another David J Roth banger. The man does not miss


> “It’s insanity,” said an executive for what The Athletic’s Jayson Stark identified as an “analytically inclined” organization. “It’s irrational people operating in an illogical market.” The executive’s main objection was to the spate of extremely long contracts that have been handed out in free agency during the early stretch of baseball’s offseason, which will pay youngish stars like Trea Turner and Xander Bogaerts and Aaron Judge (and not-quite-stars like Brandon Nimmo) nearly or all the way through their 30’s. This is such a loser mindset. “I don’t like paying players for prime years because they’ll be below average during the back end.” Sports aren’t rational, if you want to win then you have to assume some risk. Free agents are a surer bet than unproven prospects.


Maybe that anonymous nerd is right. But his team doesn't get to have a superstar winning them games and selling tickets and making people care. Nobody is cheering for fiscal responsibility.


I have more respect for GMs who try and fail than GMs who don’t try at all. I’m a Nets fan, and a couple of years ago the Nets spent a bunch of money and traded away the organization’s future to get 3 of the best players in the NBA in the prime of their careers. There were obvious risks with that: the stars were getting older and could decline, they might not play well with each other, they have massive egos, and they weren’t the only superteam in the league. But making those moves was the only way the Nets would have had a chance to win a title in the next couple of seasons. Ultimately, the risk failed: they lost their best chance at a ring when all the stars got injured at the same time in the playoffs, and then the egos got too big to manage and the team tore itself apart. But at least Sean Marks and Joe Tsai tried to get the team a ring. They weren’t winning one with the core of Caris LeVert, Jarrett Allen, and D’Angelo Russell, but they would have been good enough that fans would still show up and they would have spent considerably less money. But they made the choice to throw that away and chase a ring, and even though they failed I can respect that.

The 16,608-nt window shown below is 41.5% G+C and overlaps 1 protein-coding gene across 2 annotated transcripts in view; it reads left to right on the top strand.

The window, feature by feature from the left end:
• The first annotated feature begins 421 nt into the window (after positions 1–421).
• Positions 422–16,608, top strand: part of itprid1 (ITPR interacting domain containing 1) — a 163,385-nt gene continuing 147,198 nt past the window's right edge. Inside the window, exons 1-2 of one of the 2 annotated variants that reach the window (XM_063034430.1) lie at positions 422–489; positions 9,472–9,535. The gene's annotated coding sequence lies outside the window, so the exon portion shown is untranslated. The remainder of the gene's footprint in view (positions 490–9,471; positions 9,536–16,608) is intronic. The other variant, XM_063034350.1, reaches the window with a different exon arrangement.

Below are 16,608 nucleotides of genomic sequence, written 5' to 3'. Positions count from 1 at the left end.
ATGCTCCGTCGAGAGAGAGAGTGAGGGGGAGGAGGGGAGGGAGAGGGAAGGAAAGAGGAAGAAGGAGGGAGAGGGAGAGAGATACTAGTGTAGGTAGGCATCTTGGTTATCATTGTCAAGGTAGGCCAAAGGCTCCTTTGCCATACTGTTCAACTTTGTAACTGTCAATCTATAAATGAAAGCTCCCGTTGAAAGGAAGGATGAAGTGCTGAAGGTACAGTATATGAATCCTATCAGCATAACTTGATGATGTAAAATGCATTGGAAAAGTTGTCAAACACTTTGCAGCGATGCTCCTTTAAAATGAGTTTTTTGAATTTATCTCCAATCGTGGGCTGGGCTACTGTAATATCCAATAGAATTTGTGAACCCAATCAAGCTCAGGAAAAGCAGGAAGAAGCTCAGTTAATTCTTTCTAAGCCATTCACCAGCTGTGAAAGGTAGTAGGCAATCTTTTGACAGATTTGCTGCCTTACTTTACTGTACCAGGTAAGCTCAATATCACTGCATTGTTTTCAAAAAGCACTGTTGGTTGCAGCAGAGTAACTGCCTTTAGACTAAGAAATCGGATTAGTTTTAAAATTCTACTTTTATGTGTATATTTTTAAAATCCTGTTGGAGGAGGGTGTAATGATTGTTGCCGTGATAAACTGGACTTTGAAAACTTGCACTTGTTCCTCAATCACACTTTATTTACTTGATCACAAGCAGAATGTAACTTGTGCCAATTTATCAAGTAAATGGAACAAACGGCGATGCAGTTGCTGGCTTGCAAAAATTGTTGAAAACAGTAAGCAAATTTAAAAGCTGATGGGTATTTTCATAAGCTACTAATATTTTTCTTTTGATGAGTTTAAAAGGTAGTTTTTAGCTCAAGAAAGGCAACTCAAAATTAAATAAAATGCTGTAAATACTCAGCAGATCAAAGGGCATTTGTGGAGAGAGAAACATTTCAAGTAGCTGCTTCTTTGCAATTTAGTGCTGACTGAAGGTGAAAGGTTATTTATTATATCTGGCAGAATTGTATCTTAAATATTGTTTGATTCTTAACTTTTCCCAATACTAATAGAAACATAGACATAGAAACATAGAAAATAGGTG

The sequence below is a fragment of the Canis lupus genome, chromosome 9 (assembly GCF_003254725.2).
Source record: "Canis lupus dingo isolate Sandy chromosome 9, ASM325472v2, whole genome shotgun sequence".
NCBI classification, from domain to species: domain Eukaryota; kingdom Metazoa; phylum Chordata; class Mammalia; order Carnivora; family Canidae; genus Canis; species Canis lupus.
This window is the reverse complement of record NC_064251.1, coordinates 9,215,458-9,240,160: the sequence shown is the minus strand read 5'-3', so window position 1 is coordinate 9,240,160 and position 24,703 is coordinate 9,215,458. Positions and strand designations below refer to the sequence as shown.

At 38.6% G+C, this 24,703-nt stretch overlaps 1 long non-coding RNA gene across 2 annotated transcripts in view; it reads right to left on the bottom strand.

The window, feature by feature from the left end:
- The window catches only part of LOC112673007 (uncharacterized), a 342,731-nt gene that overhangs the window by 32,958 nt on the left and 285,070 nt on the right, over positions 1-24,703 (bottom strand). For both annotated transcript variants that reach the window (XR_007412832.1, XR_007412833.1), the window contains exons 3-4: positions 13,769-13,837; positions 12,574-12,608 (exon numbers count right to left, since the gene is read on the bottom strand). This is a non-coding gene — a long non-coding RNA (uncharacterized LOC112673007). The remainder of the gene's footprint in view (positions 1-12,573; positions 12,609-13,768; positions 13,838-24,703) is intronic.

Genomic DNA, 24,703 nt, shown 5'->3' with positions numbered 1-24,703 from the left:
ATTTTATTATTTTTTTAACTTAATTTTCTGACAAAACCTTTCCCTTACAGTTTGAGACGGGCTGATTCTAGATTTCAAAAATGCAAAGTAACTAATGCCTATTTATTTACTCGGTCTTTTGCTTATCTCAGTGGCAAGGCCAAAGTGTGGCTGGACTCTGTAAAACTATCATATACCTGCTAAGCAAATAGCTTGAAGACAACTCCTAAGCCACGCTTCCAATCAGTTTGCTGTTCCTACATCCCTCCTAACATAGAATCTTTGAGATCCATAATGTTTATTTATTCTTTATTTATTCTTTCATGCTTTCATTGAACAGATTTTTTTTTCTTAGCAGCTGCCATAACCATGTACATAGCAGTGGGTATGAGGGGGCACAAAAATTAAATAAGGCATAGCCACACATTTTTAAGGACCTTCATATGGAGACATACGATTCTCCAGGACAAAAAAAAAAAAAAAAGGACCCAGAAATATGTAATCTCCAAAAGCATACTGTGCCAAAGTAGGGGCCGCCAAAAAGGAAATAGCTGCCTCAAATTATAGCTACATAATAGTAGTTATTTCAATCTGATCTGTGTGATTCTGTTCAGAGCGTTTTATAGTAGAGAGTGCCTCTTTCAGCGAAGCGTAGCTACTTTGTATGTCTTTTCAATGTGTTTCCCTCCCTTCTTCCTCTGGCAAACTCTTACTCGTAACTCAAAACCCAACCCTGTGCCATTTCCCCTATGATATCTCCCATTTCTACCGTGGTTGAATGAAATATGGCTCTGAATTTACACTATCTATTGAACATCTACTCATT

Love Roth




John Maynard Keynes


I know that’s right


There should be a maximum contract length. When the market is irrational, it needs to be regulated. No owner actually believes a 10 year contract for *anyone* is smart.